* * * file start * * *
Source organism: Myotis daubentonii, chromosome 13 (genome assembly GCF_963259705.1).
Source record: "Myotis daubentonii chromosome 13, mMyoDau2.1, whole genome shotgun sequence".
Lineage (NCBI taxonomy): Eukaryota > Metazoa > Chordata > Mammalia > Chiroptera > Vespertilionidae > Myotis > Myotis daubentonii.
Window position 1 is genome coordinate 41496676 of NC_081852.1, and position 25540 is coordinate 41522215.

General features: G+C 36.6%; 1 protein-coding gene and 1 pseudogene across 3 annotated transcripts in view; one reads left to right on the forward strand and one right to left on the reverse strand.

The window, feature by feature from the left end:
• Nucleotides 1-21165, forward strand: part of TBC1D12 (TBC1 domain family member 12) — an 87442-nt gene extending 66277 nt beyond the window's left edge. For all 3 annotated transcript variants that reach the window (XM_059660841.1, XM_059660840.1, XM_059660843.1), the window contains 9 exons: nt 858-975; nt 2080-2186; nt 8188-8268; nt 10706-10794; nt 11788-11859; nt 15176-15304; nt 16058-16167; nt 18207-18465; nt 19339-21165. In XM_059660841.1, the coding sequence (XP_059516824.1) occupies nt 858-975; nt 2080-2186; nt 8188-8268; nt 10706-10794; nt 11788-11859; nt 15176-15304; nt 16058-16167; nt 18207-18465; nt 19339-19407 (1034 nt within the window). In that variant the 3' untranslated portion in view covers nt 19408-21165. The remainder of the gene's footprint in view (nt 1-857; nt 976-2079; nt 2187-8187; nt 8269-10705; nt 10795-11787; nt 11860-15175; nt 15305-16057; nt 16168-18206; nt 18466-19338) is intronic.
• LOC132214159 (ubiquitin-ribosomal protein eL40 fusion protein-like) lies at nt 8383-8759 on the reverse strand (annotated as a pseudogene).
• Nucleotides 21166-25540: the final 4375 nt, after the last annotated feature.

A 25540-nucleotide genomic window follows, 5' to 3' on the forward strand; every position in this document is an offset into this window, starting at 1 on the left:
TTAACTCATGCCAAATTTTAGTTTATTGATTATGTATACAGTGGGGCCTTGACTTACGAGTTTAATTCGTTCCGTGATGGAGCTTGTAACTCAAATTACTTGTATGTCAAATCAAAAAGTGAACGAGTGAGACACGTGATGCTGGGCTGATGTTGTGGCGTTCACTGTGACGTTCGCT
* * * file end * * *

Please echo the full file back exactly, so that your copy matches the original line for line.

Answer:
Source organism: Myotis daubentonii, chromosome 13 (genome assembly GCF_963259705.1).
Source record: "Myotis daubentonii chromosome 13, mMyoDau2.1, whole genome shotgun sequence".
Lineage (NCBI taxonomy): Eukaryota > Metazoa > Chordata > Mammalia > Chiroptera > Vespertilionidae > Myotis > Myotis daubentonii.
Window position 1 is genome coordinate 41496676 of NC_081852.1, and position 25540 is coordinate 41522215.

General features: G+C 36.6%; 1 protein-coding gene and 1 pseudogene across 3 annotated transcripts in view; one reads left to right on the forward strand and one right to left on the reverse strand.

The window, feature by feature from the left end:
• Nucleotides 1-21165, forward strand: part of TBC1D12 (TBC1 domain family member 12) — an 87442-nt gene extending 66277 nt beyond the window's left edge. For all 3 annotated transcript variants that reach the window (XM_059660841.1, XM_059660840.1, XM_059660843.1), the window contains 9 exons: nt 858-975; nt 2080-2186; nt 8188-8268; nt 10706-10794; nt 11788-11859; nt 15176-15304; nt 16058-16167; nt 18207-18465; nt 19339-21165. In XM_059660841.1, the coding sequence (XP_059516824.1) occupies nt 858-975; nt 2080-2186; nt 8188-8268; nt 10706-10794; nt 11788-11859; nt 15176-15304; nt 16058-16167; nt 18207-18465; nt 19339-19407 (1034 nt within the window). In that variant the 3' untranslated portion in view covers nt 19408-21165. The remainder of the gene's footprint in view (nt 1-857; nt 976-2079; nt 2187-8187; nt 8269-10705; nt 10795-11787; nt 11860-15175; nt 15305-16057; nt 16168-18206; nt 18466-19338) is intronic.
• LOC132214159 (ubiquitin-ribosomal protein eL40 fusion protein-like) lies at nt 8383-8759 on the reverse strand (annotated as a pseudogene).
• Nucleotides 21166-25540: the final 4375 nt, after the last annotated feature.

A 25540-nucleotide genomic window follows, 5' to 3' on the forward strand; every position in this document is an offset into this window, starting at 1 on the left:
TTAACTCATGCCAAATTTTAGTTTATTGATTATGTATACAGTGGGGCCTTGACTTACGAGTTTAATTCGTTCCGTGATGGAGCTTGTAACTCAAATTACTTGTATGTCAAATCAAAAAGTGAACGAGTGAGACACGTGATGCTGGGCTGATGTTGTGGCGTTCACTGTGACGTTCGCT